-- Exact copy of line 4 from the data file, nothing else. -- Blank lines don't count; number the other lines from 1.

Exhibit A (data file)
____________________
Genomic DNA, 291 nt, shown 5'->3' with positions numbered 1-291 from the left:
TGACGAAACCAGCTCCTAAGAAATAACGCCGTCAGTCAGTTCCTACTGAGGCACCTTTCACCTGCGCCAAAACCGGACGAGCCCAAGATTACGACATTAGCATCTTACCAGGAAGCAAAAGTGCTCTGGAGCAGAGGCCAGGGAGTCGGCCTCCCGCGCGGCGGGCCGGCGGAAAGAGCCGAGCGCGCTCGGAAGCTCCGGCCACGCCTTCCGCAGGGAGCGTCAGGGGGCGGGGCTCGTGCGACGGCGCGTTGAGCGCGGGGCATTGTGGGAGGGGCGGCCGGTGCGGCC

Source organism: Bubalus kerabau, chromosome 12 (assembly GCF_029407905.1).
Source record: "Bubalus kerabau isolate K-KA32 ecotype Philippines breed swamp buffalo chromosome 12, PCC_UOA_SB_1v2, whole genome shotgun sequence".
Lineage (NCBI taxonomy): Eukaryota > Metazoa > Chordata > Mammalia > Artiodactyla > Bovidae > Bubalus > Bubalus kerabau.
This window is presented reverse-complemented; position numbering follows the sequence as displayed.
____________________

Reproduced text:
Source record: "Bubalus kerabau isolate K-KA32 ecotype Philippines breed swamp buffalo chromosome 12, PCC_UOA_SB_1v2, whole genome shotgun sequence".